The InFocus Bingo 50’s build and design is decent, and so is its performance, but the lacklustre display and dismal camera coupled with average battery stamina ruin its prospect in the market. The likes of Meizu m2 Note and Coolpad Note 3 are more recommendable smartphones than this.
The InFocus Bingo 50 (or InFocus M460) here is a similar story. For Rs. 7,500, you get a quad-core MediaTek processor, 8-megapixel cameras on the rear and front, and 3GB of RAM. It also gets a Sandstone back panel, and is neatly curved on the rear to aid ergonomics. On the overall sense, it has quite a few interesting factors, particularly considering its price. But, there are a number of things that it misses on. Allow us to explain all of this, in more detail.
Build and Design
The inclusion of a Sandstone Back panel is a neat addition to the InFocus Bingo 50. The coarse back panel adds grip, and sits well in making a statement of design. The sides of the rear panel are curved, and the phone fits snugly in the palm. The InFocus Bingo 50 tapers down to thin edges, and a metal rim runs around the sides, thereby not making the phone cut into your palm. It is not too heavy, either, thereby being quite comfortable to carry around.
On the front, however, the display is flanked by large bezels, the nature of which is slowly being removed from most devices nowadays. The screen to display ratio is 64%, lesser than many others around. InFocus could have decreased the size of this phone even further, and had they done that, it would have been an incredibly ergonomic device to hold. It still is good, but could have been better. The audio port is on the top, while the bottom edge houses the USB port. The left edge houses the volume rocker, and the right contains the power/lock button. The buttons are too dented for comfortable usage, and while button feedback is decent, they still feel slightly flimsy on the overall sense.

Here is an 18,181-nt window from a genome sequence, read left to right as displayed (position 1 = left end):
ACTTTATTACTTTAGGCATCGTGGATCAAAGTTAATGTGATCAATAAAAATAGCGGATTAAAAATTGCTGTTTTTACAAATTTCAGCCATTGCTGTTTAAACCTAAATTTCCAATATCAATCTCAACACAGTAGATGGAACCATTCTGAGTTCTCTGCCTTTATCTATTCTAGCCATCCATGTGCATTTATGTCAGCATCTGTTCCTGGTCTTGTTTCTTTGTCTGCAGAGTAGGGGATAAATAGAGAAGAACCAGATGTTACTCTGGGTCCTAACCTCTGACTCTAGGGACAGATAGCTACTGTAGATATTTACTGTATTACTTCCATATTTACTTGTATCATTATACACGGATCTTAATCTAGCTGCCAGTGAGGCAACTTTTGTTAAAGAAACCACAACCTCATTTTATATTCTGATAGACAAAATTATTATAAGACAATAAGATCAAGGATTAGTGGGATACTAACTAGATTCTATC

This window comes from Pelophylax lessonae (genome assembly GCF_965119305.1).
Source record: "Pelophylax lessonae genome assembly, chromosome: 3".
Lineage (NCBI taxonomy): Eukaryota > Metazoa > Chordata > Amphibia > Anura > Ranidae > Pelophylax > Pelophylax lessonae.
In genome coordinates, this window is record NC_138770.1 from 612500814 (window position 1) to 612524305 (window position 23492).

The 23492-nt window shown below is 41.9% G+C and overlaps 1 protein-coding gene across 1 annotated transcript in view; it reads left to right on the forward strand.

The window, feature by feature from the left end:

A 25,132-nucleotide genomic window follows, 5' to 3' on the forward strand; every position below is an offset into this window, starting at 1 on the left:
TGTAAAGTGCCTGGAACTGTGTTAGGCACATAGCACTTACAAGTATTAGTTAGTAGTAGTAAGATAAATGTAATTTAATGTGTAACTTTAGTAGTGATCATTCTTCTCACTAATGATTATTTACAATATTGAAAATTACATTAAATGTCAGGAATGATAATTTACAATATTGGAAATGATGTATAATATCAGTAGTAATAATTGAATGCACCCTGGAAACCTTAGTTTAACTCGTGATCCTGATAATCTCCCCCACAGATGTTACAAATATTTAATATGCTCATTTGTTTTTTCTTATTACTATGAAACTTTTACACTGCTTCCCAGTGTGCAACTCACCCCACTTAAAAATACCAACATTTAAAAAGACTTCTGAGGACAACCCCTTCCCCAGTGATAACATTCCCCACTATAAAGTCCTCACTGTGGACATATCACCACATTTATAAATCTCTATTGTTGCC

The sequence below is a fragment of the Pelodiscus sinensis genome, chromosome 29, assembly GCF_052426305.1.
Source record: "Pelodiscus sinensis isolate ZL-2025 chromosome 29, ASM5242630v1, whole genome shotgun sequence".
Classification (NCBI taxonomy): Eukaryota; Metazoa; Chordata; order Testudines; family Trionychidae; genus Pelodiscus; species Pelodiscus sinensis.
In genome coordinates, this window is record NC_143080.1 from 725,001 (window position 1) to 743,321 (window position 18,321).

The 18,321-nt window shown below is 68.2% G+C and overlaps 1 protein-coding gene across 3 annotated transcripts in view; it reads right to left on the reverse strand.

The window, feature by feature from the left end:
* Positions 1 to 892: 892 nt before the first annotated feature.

Even with a 5-inch display, the InFocus Bingo 50 is significantly larger than the Lenovo Vibe K5 Plus, and even slightly larger than the Samsung Galaxy S7 Edge (that houses a 5.5-inch display). This says a lot about how much space on the build may have been reduced. Overall, while the tapering rear edges and Sandstone Back panel add a lot to ergonomics, the added size is a deterrent. The overall build quality is decent, and is in fact much better than many other devices in this price category, but there is still a lot more that InFocus could have done with the Bingo 50 smartphone. It may still be one of the better devices in terms of looks and ergonomics, but could have been much, much better.
Display and UI
The 5-inch HD On-Cell display is amply bright. It lacks slightly in terms of sharpness, and colours look a bit dull. Viewing angles are decent, but there is a slight, notable colour shift on the display. It is not overtly disappointing, but we have seen much sharper display panels around. The decent amount of brightness helps in outdoor conditions, and specifically under bright, direct sunlight. The lack of sharpness and slightly dull colours do hamper video watching to an extent, but it is manageable.
This brings up the factor of touch response. Touches and swipes often go amiss, and the touch response is rather bad. More than often, I found myself having to repeatedly tap on apps to open them, and swipe repeatedly, often more than twice, to unlock the device. This is one of the major problems with this device, became a major issue while playing games (performance stutters notwithstanding). Puzzle games like ZigZag and Stack, that rely on tap feedback, become tricky to play as the touch response lags. InFocus does not provide Corning Gorilla Glass protection on the phone, and the touch feedback itself feels rather flimsy.